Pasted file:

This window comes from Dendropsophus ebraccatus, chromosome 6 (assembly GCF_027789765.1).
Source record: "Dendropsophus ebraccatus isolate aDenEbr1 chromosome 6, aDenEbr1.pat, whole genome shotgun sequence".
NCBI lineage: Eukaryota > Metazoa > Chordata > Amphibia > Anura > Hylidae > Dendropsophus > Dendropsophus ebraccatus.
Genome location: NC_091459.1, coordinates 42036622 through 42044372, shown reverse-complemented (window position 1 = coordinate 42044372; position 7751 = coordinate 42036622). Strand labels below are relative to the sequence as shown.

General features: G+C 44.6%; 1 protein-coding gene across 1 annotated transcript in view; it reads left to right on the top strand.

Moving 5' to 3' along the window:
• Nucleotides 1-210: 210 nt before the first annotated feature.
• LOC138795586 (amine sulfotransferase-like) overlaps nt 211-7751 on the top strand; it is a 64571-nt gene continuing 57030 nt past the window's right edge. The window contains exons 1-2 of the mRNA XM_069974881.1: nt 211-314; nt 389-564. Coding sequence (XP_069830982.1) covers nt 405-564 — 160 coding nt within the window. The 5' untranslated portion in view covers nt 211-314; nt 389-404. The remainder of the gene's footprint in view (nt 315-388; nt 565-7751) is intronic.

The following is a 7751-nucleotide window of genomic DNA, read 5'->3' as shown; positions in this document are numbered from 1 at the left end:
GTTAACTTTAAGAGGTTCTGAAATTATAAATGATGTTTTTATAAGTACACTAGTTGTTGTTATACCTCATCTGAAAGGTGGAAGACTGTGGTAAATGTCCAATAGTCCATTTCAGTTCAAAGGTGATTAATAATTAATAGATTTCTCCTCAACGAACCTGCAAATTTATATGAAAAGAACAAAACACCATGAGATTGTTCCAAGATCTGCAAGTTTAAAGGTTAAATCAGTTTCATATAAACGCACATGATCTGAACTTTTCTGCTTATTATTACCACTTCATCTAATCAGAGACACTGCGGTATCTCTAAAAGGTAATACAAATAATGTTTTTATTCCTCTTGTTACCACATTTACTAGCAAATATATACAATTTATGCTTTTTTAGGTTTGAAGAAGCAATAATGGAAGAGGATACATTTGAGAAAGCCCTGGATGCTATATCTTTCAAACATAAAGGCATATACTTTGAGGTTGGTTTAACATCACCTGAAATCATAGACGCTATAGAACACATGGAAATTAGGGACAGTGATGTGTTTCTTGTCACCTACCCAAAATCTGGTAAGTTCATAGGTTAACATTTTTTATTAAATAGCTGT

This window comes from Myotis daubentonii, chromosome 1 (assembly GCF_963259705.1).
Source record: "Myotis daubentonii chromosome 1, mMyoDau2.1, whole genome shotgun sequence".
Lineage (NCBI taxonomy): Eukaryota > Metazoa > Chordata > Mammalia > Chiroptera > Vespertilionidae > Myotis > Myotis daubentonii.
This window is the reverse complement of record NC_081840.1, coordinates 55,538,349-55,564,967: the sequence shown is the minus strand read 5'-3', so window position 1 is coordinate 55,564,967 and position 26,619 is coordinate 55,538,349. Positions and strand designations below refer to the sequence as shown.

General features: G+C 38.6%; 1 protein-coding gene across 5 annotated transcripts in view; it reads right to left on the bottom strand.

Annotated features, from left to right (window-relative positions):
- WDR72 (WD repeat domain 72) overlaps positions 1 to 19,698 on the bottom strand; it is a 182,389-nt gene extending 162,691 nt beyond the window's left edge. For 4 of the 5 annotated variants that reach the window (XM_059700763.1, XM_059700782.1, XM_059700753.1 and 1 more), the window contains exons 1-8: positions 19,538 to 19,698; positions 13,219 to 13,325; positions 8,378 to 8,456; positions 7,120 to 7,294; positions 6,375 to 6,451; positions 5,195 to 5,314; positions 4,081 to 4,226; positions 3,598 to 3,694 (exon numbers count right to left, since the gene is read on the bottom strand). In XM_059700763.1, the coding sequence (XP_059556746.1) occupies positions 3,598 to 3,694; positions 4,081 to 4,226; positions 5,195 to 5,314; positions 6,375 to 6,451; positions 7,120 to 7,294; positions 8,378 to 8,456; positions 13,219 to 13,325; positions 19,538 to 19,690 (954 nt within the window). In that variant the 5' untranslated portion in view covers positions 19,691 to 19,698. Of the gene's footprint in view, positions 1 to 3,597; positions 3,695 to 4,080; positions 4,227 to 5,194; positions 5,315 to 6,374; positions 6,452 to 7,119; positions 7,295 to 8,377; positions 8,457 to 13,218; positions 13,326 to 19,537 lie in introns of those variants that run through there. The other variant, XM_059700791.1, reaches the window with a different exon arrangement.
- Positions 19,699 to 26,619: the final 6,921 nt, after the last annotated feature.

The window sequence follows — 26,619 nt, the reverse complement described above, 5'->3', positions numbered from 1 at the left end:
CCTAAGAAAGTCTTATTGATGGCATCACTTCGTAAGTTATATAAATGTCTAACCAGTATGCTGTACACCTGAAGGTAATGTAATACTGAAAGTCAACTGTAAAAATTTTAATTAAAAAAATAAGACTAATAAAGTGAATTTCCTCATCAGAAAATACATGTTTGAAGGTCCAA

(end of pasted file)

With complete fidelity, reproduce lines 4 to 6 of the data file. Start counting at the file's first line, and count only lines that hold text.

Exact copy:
Genome location: NC_091459.1, coordinates 42036622 through 42044372, shown reverse-complemented (window position 1 = coordinate 42044372; position 7751 = coordinate 42036622). Strand labels below are relative to the sequence as shown.

General features: G+C 44.6%; 1 protein-coding gene across 1 annotated transcript in view; it reads left to right on the top strand.

Moving 5' to 3' along the window: